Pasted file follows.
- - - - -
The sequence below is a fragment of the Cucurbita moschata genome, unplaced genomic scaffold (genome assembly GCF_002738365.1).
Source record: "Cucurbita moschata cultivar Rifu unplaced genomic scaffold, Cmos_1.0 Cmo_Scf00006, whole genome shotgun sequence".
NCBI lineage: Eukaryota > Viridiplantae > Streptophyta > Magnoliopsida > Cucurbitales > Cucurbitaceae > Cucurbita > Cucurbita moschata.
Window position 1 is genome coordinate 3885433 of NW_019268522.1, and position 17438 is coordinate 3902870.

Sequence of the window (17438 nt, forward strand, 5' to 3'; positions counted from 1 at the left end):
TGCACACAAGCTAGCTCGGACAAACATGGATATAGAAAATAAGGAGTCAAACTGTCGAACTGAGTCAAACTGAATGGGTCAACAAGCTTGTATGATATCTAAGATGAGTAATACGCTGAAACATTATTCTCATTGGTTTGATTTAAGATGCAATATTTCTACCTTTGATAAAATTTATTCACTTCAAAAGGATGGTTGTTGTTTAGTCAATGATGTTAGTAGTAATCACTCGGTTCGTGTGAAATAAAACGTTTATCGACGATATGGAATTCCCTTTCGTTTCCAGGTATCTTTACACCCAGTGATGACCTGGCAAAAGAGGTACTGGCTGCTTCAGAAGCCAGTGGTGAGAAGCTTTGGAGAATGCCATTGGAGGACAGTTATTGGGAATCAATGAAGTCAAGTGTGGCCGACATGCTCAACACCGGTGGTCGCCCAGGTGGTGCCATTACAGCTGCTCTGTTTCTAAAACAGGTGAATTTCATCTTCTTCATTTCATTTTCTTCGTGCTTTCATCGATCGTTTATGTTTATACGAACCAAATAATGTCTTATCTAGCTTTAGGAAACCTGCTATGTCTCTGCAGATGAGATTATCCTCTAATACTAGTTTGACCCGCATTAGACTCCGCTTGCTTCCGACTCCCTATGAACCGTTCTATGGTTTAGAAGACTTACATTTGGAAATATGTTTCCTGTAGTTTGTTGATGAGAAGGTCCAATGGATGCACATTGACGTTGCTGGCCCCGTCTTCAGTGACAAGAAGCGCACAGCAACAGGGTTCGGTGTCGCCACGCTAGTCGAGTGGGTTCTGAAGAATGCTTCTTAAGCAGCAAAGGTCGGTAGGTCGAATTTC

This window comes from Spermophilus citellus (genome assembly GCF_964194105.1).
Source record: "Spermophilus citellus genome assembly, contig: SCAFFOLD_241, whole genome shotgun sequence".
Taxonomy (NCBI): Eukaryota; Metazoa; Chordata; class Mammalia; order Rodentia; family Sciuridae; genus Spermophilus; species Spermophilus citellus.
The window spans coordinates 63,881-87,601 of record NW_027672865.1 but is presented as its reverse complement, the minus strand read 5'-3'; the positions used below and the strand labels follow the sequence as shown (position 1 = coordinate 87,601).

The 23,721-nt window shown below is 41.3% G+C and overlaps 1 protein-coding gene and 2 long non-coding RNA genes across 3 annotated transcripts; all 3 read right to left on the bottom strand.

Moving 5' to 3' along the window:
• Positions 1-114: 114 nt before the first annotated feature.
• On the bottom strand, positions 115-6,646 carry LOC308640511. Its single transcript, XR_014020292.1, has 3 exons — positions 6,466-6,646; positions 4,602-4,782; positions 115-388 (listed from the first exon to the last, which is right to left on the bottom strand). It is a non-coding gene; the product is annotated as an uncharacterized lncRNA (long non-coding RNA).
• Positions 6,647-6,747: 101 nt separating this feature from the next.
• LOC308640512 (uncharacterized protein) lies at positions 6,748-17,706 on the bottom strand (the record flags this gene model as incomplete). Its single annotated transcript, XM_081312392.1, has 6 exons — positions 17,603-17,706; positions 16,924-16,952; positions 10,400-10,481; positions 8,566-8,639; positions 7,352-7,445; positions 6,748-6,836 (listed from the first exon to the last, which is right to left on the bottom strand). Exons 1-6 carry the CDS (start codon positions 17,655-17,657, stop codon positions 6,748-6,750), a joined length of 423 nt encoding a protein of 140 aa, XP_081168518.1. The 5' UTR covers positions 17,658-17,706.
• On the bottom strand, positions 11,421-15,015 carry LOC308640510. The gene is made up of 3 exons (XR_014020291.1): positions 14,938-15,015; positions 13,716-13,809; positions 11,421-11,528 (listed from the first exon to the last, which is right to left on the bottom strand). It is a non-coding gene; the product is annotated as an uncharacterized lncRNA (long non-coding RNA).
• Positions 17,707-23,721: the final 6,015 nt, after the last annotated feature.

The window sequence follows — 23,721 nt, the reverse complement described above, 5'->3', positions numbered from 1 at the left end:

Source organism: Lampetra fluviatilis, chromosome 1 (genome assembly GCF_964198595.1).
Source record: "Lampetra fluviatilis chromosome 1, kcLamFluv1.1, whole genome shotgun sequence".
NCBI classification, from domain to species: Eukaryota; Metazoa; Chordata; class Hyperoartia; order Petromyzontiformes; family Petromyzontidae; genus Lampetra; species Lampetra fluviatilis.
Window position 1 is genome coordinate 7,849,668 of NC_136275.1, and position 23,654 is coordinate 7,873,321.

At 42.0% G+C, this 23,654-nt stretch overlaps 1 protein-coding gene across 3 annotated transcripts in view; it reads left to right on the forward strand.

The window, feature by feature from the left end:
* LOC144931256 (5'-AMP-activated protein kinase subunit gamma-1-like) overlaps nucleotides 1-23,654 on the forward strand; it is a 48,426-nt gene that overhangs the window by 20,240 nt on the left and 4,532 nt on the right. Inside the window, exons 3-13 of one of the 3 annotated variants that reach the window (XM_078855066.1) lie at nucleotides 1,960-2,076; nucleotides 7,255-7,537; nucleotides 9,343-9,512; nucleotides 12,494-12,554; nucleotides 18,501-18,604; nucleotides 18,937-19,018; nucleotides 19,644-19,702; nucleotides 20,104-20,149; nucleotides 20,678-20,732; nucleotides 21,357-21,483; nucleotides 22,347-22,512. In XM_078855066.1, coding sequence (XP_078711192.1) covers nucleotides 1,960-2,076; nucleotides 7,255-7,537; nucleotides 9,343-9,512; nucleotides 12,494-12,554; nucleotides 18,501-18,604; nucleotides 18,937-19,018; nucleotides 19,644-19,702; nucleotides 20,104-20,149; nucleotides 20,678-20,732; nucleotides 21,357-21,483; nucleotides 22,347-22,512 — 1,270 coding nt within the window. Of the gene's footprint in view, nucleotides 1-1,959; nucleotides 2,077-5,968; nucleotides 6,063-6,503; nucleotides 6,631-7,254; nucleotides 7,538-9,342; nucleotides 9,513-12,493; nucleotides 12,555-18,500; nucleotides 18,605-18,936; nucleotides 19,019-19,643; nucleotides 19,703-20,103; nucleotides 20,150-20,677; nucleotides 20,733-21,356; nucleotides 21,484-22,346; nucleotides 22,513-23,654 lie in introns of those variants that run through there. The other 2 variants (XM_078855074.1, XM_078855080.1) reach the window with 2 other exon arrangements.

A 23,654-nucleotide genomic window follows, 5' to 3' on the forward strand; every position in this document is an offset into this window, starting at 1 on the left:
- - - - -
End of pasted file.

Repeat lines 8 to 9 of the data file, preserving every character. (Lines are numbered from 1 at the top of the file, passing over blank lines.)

Source record: "Spermophilus citellus genome assembly, contig: SCAFFOLD_241, whole genome shotgun sequence".
Taxonomy (NCBI): Eukaryota; Metazoa; Chordata; class Mammalia; order Rodentia; family Sciuridae; genus Spermophilus; species Spermophilus citellus.